Sharpie is an American manufacturer of writing instruments (mainly permanent marker pens) whose products are sold in over 20 countries. Originally designating a single permanent marker, the Sharpie brand has been widely expanded and can now be found on a variety of previously unrelated permanent and non-permanent pens and markers formerly marketed under other brands.
Sharpie markers are made with a number of tips. The most common and popular is the Fine tip. Other tips include Ultra Fine Point, Extra Fine Point, Brush tip, Chisel tip, and Retractable tip.
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"Sharpie" was originally a name designating a permanent marker launched in 1964 by the Sanford Ink Company. The Sharpie also became the first pen-style permanent marker.
In 1990 Sharpie was acquired by The Newell Companies (later Newell Rubbermaid) as part of Sanford, a leading manufacturer and marketer of writing instruments.
In 2005, the company's popular Accent highlighter brand was repositioned under the Sharpie brand name. A new version of Sharpie called Sharpie Mini was launched, which are markers half the size of a normal Sharpie and feature a clip to attach the Sharpie to a keychain or lanyard. In 2006, Sharpie released a new line of markers that had a button activated retractable tip rather than a cap. Sharpie Paint markers were also introduced. As of 2002, 200 million Sharpies had been sold worldwide. Sharpie markers are manufactured in Mexicali, Baja California, Mexico and Maryville, TN, and with numerous off-shore partners globally.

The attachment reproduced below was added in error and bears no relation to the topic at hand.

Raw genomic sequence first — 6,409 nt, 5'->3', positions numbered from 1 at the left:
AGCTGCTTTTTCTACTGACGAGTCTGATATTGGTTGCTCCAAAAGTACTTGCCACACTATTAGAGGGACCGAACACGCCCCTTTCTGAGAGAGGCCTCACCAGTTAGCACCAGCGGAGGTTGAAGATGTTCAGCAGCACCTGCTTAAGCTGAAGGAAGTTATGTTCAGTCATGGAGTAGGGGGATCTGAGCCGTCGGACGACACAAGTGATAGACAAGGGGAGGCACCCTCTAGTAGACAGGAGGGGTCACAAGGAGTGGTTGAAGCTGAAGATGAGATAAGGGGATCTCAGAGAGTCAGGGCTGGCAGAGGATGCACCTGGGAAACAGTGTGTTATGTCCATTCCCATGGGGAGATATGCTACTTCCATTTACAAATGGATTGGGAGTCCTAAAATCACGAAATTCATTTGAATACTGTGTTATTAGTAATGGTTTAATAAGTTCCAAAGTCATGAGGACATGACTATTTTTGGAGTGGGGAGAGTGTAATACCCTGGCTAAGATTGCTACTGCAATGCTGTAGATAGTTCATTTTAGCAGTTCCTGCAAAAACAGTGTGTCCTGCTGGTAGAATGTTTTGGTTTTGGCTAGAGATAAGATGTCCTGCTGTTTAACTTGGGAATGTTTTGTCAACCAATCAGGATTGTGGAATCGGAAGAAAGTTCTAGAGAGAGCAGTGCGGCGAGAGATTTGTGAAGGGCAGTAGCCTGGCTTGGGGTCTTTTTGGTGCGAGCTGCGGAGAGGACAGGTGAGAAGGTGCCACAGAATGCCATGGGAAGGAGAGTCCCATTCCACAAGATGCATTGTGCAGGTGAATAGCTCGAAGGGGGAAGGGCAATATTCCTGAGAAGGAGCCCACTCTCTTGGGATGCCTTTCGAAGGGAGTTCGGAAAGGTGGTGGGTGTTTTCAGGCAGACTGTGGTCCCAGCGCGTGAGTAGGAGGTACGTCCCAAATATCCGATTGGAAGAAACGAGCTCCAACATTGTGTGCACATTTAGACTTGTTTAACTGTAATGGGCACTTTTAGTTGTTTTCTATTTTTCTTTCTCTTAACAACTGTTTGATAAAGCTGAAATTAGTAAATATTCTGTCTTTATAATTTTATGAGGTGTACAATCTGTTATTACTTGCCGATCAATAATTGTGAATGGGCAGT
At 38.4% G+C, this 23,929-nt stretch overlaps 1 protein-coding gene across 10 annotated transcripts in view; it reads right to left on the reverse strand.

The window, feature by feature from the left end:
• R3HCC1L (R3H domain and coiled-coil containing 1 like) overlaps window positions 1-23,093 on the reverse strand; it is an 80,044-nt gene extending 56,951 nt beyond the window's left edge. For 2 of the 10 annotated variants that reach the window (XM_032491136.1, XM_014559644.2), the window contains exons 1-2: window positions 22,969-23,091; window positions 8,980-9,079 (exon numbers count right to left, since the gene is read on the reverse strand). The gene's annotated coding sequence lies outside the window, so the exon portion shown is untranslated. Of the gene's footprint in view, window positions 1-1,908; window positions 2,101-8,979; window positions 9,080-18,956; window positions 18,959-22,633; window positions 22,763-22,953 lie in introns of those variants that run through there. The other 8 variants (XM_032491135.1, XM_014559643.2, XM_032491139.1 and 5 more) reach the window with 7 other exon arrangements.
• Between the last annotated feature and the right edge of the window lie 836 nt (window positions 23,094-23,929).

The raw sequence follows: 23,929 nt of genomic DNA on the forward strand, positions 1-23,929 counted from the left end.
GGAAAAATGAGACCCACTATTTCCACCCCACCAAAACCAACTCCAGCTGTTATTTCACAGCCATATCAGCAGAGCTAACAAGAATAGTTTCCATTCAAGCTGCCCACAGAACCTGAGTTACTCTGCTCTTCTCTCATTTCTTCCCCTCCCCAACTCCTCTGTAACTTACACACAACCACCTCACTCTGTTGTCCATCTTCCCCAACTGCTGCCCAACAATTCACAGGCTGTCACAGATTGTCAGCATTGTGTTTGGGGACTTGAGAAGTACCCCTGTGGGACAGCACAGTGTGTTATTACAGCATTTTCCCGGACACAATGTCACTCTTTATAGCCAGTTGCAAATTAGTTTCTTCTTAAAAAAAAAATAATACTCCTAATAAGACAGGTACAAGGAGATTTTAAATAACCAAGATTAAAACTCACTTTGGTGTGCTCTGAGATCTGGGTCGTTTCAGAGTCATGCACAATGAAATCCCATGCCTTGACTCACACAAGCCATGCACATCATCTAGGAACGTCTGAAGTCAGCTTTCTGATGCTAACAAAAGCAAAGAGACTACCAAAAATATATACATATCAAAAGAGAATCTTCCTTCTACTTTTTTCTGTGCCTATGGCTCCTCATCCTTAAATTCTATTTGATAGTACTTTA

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Sharpie sponsored the NASCAR Sprint Cup Series Sharpie 500, a popular night-time race at Bristol Motor Speedway, from 2001 through 2009. For the 2010 season, Newell Rubbermaid switched the sponsorship for this race to its Irwin Tools brand. Sharpie sponsored the Nationwide Series Sharpie Mini 300 race from 2004 to 2008. Prior to 2006, they sponsored Kurt Busch, who was the 2004 Sprint Cup champion. Sharpie also sponsored Jamie McMurray in the 2006 NASCAR Sprint Cup Series and in the 2008 NASCAR Sprint Cup Series.
In recent years, Sharpie commercials have followed the slogan "Write Out Loud". These advertisements depict people using Sharpies in bad situations, such as using the marker to touch up a car and a college woman highlighting words in a book to notify a male student that his fly was open. Also, a middle aged woman trying to think of what to write for her resignation letter, writes "I QUIT" with a red Sharpie. David Beckham is sponsored by Sharpie and appears in a commercial signing autographs with a Sharpie and trying to steal them.
Removal and safety
Though Sharpie ink will become mostly permanent after setting, it can be erased. A dry erase marker is usually successful in removing sharpie ink by covering the sharpie ink using three to four pen strokes. WD-40 will work moderately well on recent markings if dry-erase markers are not available. Crayola's "Color Wonder" mess-free markers have also been effective in removing Sharpie ink that has been dried for several days.